Published on September 2, 2021

China’s Crackdown on its Tech Giants and What this Could Mean for the World

In recent months, China has prevented what would have been the world’s largest initial public offering, launched probes into some of its biggest technology companies, and helped erase more than $1 trillion in market value, causing investors to scramble for cover.

China’s Crackdown

The China crackdown is a culmination of growing perception in Beijing in recent years that — following years of phenomenal, near-unchecked expansion — online businesses are amassing valuable data, minting billionaires and creating private business strongholds with enough resources and popular followings to perhaps someday threaten the Chinese Communist Party’s grip on power.

The government is now employing various avenues, as part of the China crackdown — including anti-monopoly investigations, new laws, and direct communications with top executives — to rein them in. With Didi, that campaign is now pivoting to take direct aim at the source of their power: The enormous amounts of data that they hoover up daily from hundreds of millions (in some cases, upwards of a billion) users both at home and abroad.

President Xi Jinping’s government wants to find a way to harness that data to fuel more broad-based economic growth over the next few decades. The moves have chilled the global investment community.

Since November, Chinese regulators have taken more than 50 actual or reported actions spanning antitrust, finance, data security, and social equality, a July 29 roundup by Goldman Sachs Group Inc. shows — more than one move a week.

Among the moves were scuttling Ant Group Co.’s blockbuster listing; Levying fines on sister company Alibaba Group Holding Ltd., a record $2.8 billion for antitrust failings; and blocking a Tencent Holdings Ltd.-backed merger.

China Crackdown Pace Intensified in July

Just days after DiDi Global Inc. raised $4.4 billion in a New York initial public offering, Beijing started an investigation over the ride-hailing giant’s data security practices. DiDi has lost about $29 billion in market value in less than a month.

By the Numbers

$100 billion

The estimated size of China's private and online tutoring sector

493 billion

The size of Didi's user base, mostly in China

24 yuan

How much a Didi ride costs on average in China

Source: Bloomberg

On July 23, there were official reports that Beijing was planning to force companies that offer school tutoring to turn into nonprofits. Gaotu Techedu, New Oriental Education & Technology Group, and TAL Education Group, some of the largest Chinese education companies traded in the U.S., lost more than half their value. On July 26, food delivery super-app Meituan learned of the Chinese government’s resolve to protect gig workers and promptly lost about $30 billion of market value.

MSCI China Index

China's Crackdown: MSCI China Index Graph

Source: FactSet; staff reports. WSJ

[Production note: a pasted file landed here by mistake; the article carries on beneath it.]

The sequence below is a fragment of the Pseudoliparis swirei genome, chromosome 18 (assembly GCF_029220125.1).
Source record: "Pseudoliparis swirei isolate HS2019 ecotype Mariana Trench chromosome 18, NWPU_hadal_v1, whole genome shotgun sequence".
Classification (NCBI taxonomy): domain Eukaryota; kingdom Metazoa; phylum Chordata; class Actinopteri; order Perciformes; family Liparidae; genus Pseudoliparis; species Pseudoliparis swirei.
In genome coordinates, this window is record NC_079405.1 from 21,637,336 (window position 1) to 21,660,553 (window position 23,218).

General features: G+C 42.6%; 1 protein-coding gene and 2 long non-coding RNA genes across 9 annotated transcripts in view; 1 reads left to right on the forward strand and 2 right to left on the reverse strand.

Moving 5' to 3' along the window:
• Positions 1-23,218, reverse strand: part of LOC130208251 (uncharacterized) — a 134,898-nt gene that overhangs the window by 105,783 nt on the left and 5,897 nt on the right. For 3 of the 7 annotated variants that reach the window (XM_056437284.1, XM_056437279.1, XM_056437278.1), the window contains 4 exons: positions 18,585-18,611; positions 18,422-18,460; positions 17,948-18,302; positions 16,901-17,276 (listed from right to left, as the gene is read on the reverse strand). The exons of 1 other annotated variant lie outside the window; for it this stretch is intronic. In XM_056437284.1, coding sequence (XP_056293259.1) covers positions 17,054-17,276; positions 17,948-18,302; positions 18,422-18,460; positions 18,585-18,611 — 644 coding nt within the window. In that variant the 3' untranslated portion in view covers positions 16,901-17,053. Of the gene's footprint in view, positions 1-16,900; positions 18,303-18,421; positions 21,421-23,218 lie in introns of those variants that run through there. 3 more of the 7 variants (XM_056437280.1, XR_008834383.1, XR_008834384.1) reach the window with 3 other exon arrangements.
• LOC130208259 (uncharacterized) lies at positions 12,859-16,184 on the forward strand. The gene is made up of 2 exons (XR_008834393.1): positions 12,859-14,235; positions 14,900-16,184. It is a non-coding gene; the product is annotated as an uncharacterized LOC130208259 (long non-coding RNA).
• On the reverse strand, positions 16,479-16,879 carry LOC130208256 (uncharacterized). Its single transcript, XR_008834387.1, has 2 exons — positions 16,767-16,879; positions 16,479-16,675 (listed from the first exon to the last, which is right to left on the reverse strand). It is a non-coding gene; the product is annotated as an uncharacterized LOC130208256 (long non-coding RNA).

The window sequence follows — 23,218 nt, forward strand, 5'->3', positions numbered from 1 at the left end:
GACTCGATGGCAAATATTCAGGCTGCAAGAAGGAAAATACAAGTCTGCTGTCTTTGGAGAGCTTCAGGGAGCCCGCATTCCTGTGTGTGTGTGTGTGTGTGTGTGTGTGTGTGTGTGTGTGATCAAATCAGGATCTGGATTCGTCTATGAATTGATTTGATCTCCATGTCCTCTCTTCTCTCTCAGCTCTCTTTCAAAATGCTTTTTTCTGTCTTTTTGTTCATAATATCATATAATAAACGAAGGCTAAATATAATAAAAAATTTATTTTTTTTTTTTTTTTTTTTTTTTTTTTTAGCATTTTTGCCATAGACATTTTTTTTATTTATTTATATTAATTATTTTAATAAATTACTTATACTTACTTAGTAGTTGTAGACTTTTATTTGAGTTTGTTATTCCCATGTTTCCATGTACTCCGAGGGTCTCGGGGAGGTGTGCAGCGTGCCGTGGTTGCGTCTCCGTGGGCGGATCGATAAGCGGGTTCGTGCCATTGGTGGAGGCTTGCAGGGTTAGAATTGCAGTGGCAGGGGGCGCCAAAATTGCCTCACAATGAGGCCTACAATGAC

In a private meeting with representatives of global banks and investment firms on July 28, the vice-chairman of the China Securities Regulatory Commission, Fang Xinghai, told attendees that recent crackdowns were meant to fix industry-specific problems and that China has no intention of decoupling from global markets, according to people familiar with the discussions.

Some financiers who attended said they weren’t persuaded. They noted that Beijing had effectively torpedoed a multibillion-dollar industry—after-school tutoring—with a single administrative order.

Tech Giants Hit Hard in China’s Crackdown

In tech, China’s concerns to some extent mirror those of Western governments about market power, data usage, and other problems. Beijing also saw the sector’s power as a challenge to its own, factoring into the China crackdown.

From a peak in February, some $1.1 trillion of market value has vanished from the stocks of six top Chinese technology companies, including Alibaba and Tencent. That is a drop of more than 40%.

China's Crackdown: Value Destruction Graph

Source: WSJ

We are now experiencing the ATM effect: large-cap liquid stocks are being sold first. Thus, the drop in Chinese tech behemoths, such as Tencent Holdings, Alibaba Group Holding, and Baidu Inc. But other companies are also in the crosshairs as liquidity is quickly evaporating for lower-volume stocks. Indeed, there has been a notable increase in "southbound" liquidation — that is, domestic Chinese investors selling off Hong Kong-listed stocks. The percentage of domestic equity trading on margin is also climbing rapidly towards 2015 highs. It is a potential yet precarious setup for an extended market correction.

Is There More Coming?

It seems possible. Xi has declared he will go after “platform” companies that amass data and market power. His administration is particularly concerned about eradicating systemic risks — such as unsupervised growth of consumer debt — in part to ensure the Communist Party’s dominion. In addition:

  • The cyberspace watchdog expanded its national security review beyond Didi to apps operated by Full Truck Alliance Co. and recruitment firm Kanzhun Ltd., both of which had recently been listed on the NYSE.
  • In April, regulators told Tencent, Meituan, and others, including TikTok owner ByteDance Ltd., search leader Baidu Inc. and shopping portal Inc. to “heed Alibaba’s example” and curb anti-competitive practices such as exclusivity requirements.
  • Most businesses trying to go public outside of China now need to get approval from Beijing first.
  • Beijing may also seek greater oversight over mergers and acquisitions, including the hundreds of startups backed by the biggest technology firms.